The Court of Appeals mandate issued on September 12, 2016. On October 19, 2016, the court held a status conference and set a briefing schedule on the issue of mootness. The briefing was completed on January 31, 2017, and on February 3, 2017, the court issued its decision finding that the case was not moot since (1) the Union continued to seek damages for extra expenses it incurred in staffing its protest as a result of the Town's enforcement of its ordinance, and (2) the issue was likely to recur and the Town indicated the result would be the same under its new ordinance. ECF No. 64. The Union then filed an amended complaint adding a claim that under the new ordinance (“the 2015 Ordinance”) it would likewise be prevented from using its inflatable rat and cat at another labor demonstration in violation of its First Amendment rights. Following additional discovery, a trial to the court was held on August 7, 2017. Post trial briefing is now complete and the case is ready for decision. For the reasons that follow, I now conclude that the Town did not discriminate against the Union based on the content of its speech in its enforcement of the sign ordinance in effect at the time the case arose (“the 2014 Ordinance”) and reaffirm my conclusion that the Town's ban on signs on the public right-of-way is constitutional. I also conclude that the 2015 Ordinance is not unconstitutional as applied to affixing the Union's inflatables on the public right-of-way. Before setting forth my findings of fact and conclusion of law on the issues remaining, however, it will be helpful to review once again the law governing local sign ordinances and the First Amendment.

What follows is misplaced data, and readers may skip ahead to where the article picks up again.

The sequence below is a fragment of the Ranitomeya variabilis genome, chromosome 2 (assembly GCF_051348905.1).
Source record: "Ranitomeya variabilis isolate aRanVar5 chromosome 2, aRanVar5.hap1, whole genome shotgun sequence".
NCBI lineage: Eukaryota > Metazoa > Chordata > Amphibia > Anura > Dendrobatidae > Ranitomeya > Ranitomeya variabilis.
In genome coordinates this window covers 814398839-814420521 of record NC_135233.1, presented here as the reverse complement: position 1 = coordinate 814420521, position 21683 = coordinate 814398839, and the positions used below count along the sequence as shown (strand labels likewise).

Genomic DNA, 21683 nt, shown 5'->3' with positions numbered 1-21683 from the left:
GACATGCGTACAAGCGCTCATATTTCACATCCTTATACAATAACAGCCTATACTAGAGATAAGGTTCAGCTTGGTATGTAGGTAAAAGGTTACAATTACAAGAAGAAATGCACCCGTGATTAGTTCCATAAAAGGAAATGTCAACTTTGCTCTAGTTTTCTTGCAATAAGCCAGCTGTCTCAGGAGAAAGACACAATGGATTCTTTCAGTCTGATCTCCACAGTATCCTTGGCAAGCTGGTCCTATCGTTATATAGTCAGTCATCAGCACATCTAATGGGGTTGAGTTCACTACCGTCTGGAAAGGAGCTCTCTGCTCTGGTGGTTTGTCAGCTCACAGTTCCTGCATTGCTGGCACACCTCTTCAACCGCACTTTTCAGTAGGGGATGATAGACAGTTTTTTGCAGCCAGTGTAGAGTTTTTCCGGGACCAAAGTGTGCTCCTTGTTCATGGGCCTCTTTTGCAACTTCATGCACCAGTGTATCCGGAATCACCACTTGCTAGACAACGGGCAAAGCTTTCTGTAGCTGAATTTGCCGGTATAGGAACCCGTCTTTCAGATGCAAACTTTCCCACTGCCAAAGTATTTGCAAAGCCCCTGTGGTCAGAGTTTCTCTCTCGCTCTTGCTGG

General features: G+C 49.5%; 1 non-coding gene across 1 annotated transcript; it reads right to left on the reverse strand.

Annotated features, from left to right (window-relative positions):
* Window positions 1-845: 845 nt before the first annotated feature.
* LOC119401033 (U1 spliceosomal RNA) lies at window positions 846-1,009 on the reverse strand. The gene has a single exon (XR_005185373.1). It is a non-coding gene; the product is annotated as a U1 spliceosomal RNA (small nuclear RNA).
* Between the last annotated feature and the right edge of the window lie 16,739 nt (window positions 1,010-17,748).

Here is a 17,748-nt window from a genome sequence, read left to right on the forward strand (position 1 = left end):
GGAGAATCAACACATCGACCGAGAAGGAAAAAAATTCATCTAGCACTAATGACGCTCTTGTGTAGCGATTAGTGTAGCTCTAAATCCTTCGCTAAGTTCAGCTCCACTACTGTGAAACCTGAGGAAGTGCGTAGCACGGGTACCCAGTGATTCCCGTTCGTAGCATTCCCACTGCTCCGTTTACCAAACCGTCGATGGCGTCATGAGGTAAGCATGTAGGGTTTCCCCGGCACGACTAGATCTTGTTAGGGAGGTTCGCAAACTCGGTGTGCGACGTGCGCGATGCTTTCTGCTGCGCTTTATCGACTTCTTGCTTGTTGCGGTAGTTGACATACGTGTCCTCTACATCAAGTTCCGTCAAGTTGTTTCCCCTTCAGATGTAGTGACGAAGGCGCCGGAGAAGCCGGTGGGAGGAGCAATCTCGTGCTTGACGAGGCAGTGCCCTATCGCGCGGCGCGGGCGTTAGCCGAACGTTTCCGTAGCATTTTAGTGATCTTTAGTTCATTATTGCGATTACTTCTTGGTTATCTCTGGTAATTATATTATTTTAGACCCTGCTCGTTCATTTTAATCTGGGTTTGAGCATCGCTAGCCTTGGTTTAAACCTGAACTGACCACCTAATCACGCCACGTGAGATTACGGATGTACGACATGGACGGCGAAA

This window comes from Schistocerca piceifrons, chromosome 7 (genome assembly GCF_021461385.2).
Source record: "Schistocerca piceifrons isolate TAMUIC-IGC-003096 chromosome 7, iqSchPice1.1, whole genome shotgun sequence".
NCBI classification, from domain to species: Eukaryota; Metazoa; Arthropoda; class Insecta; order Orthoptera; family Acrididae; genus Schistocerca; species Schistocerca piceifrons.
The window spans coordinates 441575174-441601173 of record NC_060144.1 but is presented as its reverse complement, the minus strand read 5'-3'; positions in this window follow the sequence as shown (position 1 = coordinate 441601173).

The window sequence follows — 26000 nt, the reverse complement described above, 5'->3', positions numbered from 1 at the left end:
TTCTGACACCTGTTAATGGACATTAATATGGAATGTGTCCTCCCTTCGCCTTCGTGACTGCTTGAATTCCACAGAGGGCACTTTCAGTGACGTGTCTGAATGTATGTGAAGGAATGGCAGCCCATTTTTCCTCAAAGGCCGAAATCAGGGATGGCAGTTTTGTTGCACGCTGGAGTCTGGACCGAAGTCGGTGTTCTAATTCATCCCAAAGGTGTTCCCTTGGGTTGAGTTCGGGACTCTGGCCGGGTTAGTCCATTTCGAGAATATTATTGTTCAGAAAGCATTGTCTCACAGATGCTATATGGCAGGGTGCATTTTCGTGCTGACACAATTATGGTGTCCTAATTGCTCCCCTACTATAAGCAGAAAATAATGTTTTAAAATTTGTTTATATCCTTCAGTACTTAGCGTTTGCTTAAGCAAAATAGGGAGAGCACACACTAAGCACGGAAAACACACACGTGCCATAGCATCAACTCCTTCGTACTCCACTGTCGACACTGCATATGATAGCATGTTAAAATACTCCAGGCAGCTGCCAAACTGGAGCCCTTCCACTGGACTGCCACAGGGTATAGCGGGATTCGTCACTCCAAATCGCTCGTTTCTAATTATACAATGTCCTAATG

A. The Town's Local Sign Ordinance and the First Amendment